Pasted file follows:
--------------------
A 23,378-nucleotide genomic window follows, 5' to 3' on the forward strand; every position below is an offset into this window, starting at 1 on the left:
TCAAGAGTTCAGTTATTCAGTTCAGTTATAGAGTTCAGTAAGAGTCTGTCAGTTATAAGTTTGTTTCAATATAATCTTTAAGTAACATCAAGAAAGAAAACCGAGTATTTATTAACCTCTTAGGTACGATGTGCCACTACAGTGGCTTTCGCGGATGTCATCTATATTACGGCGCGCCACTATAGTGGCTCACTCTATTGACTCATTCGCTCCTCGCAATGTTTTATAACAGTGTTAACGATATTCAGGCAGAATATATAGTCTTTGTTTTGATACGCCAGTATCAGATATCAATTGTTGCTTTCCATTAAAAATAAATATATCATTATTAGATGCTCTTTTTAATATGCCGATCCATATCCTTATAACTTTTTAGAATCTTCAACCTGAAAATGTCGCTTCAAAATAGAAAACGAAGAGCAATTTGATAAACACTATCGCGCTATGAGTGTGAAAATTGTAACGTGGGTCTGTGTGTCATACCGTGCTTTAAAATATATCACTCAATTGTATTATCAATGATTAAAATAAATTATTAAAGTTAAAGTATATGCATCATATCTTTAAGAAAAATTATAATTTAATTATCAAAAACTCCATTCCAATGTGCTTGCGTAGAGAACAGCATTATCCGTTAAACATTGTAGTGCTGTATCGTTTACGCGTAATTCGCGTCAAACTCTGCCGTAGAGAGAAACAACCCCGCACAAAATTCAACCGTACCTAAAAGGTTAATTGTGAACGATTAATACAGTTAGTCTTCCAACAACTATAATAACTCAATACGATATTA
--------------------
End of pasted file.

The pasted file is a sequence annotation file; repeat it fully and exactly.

A 23,378-nucleotide genomic window follows, 5' to 3' on the forward strand; every position below is an offset into this window, starting at 1 on the left:
TCAAGAGTTCAGTTATTCAGTTCAGTTATAGAGTTCAGTAAGAGTCTGTCAGTTATAAGTTTGTTTCAATATAATCTTTAAGTAACATCAAGAAAGAAAACCGAGTATTTATTAACCTCTTAGGTACGATGTGCCACTACAGTGGCTTTCGCGGATGTCATCTATATTACGGCGCGCCACTATAGTGGCTCACTCTATTGACTCATTCGCTCCTCGCAATGTTTTATAACAGTGTTAACGATATTCAGGCAGAATATATAGTCTTTGTTTTGATACGCCAGTATCAGATATCAATTGTTGCTTTCCATTAAAAATAAATATATCATTATTAGATGCTCTTTTTAATATGCCGATCCATATCCTTATAACTTTTTAGAATCTTCAACCTGAAAATGTCGCTTCAAAATAGAAAACGAAGAGCAATTTGATAAACACTATCGCGCTATGAGTGTGAAAATTGTAACGTGGGTCTGTGTGTCATACCGTGCTTTAAAATATATCACTCAATTGTATTATCAATGATTAAAATAAATTATTAAAGTTAAAGTATATGCATCATATCTTTAAGAAAAATTATAATTTAATTATCAAAAACTCCATTCCAATGTGCTTGCGTAGAGAACAGCATTATCCGTTAAACATTGTAGTGCTGTATCGTTTACGCGTAATTCGCGTCAAACTCTGCCGTAGAGAGAAACAACCCCGCACAAAATTCAACCGTACCTAAAAGGTTAATTGTGAACGATTAATACAGTTAGTCTTCCAACAACTATAATAACTCAATACGATATTA